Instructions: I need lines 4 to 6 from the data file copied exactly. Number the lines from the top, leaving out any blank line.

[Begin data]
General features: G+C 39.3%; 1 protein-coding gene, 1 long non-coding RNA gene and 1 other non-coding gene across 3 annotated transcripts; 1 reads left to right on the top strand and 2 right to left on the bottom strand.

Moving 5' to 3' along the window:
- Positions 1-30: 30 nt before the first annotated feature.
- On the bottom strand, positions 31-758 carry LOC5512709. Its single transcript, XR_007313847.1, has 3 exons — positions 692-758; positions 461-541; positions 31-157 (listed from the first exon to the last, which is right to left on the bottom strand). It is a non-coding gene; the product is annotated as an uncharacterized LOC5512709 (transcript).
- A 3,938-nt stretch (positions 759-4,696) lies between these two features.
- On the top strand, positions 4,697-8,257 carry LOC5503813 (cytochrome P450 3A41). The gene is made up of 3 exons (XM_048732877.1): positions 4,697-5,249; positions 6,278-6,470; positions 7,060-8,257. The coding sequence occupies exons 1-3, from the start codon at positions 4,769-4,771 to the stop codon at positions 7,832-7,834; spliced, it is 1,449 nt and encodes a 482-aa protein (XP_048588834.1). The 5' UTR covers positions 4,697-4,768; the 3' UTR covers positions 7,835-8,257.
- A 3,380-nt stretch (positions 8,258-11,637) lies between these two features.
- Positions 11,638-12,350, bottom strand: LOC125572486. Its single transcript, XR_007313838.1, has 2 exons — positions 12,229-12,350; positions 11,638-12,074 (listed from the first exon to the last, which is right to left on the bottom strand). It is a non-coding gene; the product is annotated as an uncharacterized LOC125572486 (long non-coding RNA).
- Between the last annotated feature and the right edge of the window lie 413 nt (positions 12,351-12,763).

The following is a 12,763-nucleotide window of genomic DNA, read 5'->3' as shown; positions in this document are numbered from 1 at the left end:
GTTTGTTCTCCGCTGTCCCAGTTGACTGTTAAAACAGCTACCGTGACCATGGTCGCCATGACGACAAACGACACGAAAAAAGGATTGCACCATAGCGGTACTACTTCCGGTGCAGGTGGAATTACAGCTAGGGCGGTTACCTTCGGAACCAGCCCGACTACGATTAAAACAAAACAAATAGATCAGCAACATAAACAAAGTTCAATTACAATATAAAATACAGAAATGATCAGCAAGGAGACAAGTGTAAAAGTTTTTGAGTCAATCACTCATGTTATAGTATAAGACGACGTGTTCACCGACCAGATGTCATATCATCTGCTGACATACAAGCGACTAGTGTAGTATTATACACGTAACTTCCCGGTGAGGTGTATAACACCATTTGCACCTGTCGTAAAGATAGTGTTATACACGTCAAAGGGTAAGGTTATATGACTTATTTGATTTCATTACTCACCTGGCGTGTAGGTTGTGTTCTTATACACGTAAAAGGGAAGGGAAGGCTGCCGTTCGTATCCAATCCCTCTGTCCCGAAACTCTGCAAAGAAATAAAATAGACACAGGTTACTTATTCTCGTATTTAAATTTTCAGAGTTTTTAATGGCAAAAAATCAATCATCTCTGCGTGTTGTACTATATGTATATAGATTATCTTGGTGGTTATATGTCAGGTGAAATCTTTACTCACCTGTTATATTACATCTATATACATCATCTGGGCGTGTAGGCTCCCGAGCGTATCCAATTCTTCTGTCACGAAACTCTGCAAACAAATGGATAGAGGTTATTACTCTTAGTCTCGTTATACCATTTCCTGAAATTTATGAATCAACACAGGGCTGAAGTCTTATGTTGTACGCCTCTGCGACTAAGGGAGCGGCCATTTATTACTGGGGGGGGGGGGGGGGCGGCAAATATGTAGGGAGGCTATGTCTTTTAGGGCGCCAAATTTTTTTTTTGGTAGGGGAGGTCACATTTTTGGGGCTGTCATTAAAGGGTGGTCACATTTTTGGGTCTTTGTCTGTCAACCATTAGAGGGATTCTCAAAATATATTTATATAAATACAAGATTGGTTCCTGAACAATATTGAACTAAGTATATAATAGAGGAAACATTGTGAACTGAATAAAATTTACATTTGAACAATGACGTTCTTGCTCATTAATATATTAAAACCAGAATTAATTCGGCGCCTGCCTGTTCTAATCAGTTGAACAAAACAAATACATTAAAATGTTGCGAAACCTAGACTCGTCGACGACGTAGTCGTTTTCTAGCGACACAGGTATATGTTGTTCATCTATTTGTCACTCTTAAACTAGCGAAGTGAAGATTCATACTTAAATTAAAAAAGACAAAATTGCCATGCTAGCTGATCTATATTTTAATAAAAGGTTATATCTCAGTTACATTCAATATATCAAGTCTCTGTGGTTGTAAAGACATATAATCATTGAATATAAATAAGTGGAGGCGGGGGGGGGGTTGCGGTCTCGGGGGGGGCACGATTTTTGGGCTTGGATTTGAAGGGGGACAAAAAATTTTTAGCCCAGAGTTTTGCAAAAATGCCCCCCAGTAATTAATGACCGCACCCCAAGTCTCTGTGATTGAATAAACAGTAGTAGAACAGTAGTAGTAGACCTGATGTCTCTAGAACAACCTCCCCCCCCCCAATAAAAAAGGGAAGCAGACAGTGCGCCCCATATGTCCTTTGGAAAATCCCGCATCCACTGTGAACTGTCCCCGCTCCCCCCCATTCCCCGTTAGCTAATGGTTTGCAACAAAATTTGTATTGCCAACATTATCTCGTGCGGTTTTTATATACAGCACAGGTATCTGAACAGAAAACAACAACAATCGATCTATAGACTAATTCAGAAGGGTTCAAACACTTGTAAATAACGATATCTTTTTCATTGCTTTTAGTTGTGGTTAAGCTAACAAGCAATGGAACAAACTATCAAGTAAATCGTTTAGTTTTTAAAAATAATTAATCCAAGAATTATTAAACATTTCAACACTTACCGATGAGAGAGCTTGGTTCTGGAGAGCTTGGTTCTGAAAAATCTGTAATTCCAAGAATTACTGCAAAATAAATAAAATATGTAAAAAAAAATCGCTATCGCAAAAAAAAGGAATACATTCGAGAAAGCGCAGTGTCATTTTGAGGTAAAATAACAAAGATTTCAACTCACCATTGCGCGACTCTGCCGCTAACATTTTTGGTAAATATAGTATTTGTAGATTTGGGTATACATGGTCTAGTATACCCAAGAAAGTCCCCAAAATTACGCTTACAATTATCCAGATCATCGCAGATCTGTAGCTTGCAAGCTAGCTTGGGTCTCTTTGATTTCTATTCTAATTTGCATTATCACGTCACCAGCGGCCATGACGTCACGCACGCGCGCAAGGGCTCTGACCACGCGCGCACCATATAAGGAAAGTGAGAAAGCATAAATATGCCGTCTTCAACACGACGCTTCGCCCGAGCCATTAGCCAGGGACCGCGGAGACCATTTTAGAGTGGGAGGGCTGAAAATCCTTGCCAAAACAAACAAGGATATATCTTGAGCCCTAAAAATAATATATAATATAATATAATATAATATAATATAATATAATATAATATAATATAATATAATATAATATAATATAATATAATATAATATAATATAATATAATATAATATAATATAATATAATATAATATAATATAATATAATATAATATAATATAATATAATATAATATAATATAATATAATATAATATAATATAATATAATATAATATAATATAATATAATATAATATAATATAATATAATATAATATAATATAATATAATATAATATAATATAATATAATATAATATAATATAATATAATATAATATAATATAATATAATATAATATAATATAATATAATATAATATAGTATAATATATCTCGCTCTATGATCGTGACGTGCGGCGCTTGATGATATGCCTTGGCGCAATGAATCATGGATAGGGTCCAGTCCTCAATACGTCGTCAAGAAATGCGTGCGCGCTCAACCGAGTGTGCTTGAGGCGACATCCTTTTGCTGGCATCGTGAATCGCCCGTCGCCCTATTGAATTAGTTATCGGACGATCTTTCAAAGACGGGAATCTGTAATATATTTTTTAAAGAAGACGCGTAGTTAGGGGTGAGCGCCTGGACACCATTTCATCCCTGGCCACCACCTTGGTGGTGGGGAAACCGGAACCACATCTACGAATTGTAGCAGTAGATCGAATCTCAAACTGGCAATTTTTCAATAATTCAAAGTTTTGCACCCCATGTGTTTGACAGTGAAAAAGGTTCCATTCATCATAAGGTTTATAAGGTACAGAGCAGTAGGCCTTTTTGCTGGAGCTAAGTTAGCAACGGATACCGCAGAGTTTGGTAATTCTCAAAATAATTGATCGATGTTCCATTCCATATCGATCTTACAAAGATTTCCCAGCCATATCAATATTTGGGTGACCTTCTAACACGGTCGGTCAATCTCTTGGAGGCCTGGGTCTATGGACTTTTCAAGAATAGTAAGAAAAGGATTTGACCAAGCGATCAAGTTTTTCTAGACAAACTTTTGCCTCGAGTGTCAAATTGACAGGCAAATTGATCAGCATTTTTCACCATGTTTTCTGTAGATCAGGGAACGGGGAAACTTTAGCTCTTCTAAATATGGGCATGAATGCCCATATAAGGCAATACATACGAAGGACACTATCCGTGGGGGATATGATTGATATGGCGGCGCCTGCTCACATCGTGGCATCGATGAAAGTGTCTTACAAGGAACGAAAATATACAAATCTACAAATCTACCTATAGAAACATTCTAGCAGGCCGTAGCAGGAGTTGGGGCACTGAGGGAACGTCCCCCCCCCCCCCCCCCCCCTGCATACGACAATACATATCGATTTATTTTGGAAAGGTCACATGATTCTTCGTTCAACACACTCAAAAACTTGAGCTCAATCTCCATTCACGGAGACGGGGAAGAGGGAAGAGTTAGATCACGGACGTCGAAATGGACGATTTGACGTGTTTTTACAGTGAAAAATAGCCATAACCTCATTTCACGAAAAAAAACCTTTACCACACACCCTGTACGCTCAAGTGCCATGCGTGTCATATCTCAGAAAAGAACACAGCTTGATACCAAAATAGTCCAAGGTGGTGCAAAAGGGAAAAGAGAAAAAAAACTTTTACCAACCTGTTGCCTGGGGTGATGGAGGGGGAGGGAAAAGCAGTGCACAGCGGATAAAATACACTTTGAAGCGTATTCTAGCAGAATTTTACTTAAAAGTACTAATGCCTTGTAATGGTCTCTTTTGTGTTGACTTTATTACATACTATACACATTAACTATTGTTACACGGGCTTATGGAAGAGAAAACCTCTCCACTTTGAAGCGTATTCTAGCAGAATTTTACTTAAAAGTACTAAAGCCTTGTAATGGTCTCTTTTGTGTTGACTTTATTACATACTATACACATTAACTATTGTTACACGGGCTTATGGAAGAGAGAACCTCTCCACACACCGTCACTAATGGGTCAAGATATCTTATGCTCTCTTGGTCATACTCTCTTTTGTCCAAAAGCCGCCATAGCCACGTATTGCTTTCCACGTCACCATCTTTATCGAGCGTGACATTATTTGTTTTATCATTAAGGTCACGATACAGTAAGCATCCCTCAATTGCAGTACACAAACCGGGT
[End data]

- On the bottom strand, positions 31-758 carry LOC5512709. Its single transcript, XR_007313847.1, has 3 exons — positions 692-758; positions 461-541; positions 31-157 (listed from the first exon to the last, which is right to left on the bottom strand). It is a non-coding gene; the product is annotated as an uncharacterized LOC5512709 (transcript).
- A 3,938-nt stretch (positions 759-4,696) lies between these two features.
- On the top strand, positions 4,697-8,257 carry LOC5503813 (cytochrome P450 3A41). The gene is made up of 3 exons (XM_048732877.1): positions 4,697-5,249; positions 6,278-6,470; positions 7,060-8,257. The coding sequence occupies exons 1-3, from the start codon at positions 4,769-4,771 to the stop codon at positions 7,832-7,834; spliced, it is 1,449 nt and encodes a 482-aa protein (XP_048588834.1). The 5' UTR covers positions 4,697-4,768; the 3' UTR covers positions 7,835-8,257.